When someone talks about “gaming”, 9 out of 10 times it amounts to wasting time. But in the case of exoskeletons, exoskeletons for gaming is that one special case where we have to pay close attention.
While not the only application, most gaming exoskeletons aim to exert a reactive force on the user while they are using a virtual reality headset. It is the exact opposite of exoskeletons for teleoperation, which are only used to extract position and movement data from the user. What makes this exoskeleton application interesting is that this is the same direction in which medical and military exoskeletons are taking. Recent research from Brazil is showing that haptic feedback (applying force on the user) during gait rehabilitation had an important and noticeable impact on the rehabilitation quality. (see article) At the same time, military organizations are looking to build virtual reality simulators for troop training (for example, firing a cannon). In addition to being its own field, developments in exoskeletons for gaming could have a profound effect on medical and military exoskeletons.
Exoskeletons for gaming could also become a large subfield of commercial exoskeletons. Already, several companies have managed to line up hefty funding. Just a few weeks ago, ShackNews reported that Twitter’s Ex-CEO invested in AxonVR (link). AxonVR aims to develop a full exoskeleton that is suspended in the air and provides the appropriate resistance to make the user feel they are walking, swimming or interacting with objects. This is complicated but theoretically possible. For example, to swing a virtual axe, the player will have to feel resistance at the hands via a glove type exoskeleton. Additional resistance at the shoulders, elbows and a force on the leg and torso proportional to the weight of the virtual object and location relative to the user’s avatar can also be applied.
For now, gaming exoskeletons do not aim to simulate entire objects but just their effects. If a gamer is playing a first-person shooter then a vest could compress to simulate the player being hit. A power glove can be used to provide resistance when touching a virtual object. As everything else with gaming exoskeletons, their application is not limited to games. The same force feedback exoskeleton can be used for an artist controlling a robotic chisel to make a sculpture or a rehabilitation patient to become more immersed in their rehabilitation exercises.
A handful of examples of exoskeletons for VR:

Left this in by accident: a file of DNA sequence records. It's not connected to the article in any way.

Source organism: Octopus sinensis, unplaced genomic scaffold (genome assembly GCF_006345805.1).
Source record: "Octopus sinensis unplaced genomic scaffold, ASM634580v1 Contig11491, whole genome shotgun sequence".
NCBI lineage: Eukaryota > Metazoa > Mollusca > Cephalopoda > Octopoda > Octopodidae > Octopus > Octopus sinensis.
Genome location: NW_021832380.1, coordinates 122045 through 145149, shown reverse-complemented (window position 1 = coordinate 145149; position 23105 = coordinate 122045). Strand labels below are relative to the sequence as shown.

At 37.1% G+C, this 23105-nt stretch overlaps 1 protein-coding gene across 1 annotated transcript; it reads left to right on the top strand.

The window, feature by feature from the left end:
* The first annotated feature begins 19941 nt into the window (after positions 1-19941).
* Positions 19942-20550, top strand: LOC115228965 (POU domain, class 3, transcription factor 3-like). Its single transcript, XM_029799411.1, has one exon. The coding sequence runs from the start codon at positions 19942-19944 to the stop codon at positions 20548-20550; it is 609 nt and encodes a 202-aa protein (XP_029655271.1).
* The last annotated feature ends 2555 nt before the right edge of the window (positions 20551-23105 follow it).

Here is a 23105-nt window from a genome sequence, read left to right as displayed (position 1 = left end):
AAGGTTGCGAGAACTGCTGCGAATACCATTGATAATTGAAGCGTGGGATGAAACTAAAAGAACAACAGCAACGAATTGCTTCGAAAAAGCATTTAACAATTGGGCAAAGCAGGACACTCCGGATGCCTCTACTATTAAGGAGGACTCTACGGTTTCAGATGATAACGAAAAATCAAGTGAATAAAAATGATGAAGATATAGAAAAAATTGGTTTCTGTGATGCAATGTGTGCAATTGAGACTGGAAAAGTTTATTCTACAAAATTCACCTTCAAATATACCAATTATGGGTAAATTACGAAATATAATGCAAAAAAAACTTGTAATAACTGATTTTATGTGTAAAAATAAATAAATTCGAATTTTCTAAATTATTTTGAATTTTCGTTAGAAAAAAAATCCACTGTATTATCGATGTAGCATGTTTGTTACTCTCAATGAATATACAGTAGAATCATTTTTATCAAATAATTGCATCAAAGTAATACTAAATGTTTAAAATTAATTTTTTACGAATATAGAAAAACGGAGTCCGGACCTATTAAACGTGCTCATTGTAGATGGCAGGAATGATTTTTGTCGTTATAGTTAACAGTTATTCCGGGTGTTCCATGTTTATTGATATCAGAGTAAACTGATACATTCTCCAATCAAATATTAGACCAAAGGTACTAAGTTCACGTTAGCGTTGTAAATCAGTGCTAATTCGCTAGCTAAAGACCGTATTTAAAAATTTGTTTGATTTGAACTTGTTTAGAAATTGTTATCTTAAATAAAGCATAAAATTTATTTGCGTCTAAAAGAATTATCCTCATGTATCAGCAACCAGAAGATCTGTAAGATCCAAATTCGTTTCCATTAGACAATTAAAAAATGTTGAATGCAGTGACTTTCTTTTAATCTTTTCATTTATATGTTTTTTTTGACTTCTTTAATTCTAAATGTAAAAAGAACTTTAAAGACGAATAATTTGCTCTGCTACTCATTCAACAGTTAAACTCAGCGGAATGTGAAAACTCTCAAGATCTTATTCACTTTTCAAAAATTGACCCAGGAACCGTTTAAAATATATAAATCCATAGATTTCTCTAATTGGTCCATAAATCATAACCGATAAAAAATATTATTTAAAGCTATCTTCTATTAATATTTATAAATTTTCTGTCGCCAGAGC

- Dexmo exoskeleton glove: an exoskeleton glove that lets you “touch and feel” virtual reality. Link: engaget.com
- Manus developer kit, a soft exoskeleton glove for VR. Link: engaget.com
- AxonVR a full body VR exoskeleton: AxonSuit and AxonSkeleton. Link: axonvr.com
- Hypersuit VR, a horizontal table with arm end effector exos that simulates using a flying machine. Link: hypersuit.fr
- EXOS – glove interface for a virtual reality world. Link: roadtovr.com
Current VR technology?
The main type of VR glasses fall into two categories: cell phones attached to a holder on the head and specialized VR glasses. While the cell phone holders produce acceptable image quality, they are not readily integrated with peripheral devices and it is unlikely that they will ever be used with exoskeletons. Out of the specialized VR glasses, the two main players in the U.S. are the Oculus Rift and the HTC Vive.
It must be emphasized how important it is to personally try VR technology. Even after reading and watching videos on the subject, you will be caught off guard as to how immersive this technology really is. The level of immersion is difficult to describe without experiencing it personally. Unlike controlling a virtual character in front of a screen, VR captures the user’s peripheral vision as well as their hearing. With two of the senses covered, this leaves out only the senses of smell, touch, and taste. There are already experiments that suggest a person’s mind can get completely fooled with a simulated sense of touch and smell. Exoskeletons for gaming, in the form of hard wearables or elegant soft exosuits will be used to provide a sense of touch in the VR world.
The perfect merger between VR and Exos
Another aspect of gaming exoskeletons is that they are at the intersection point between the fields of virtual reality and exoskeleton technology. Many medical rehabilitation exoskeletons now use VR, but the VR is a second fiddle to the rehabilitation program. On the other end of the spectrum, most VR is open sourced and the next two years is projected to see an explosion of applications. By providing developer kits, the VR companies want to get as many developers involved in a short amount of time. There are now game developers looking for exoskeleton devices to further immerse players in the gaming experience and exoskeleton developers learning about gaming to provide a more immersive experience for their users. It is only a matter of time before these two fields meet and collaborate.
More than meets the eye?
At this point, exoskeleton systems for virtual reality tailored to gaming are a tiny, nearly insignificant part of the exoskeleton industry. However, at the current direction of exoskeleton development, they could become the most proliferated devices in the exoskeleton industry.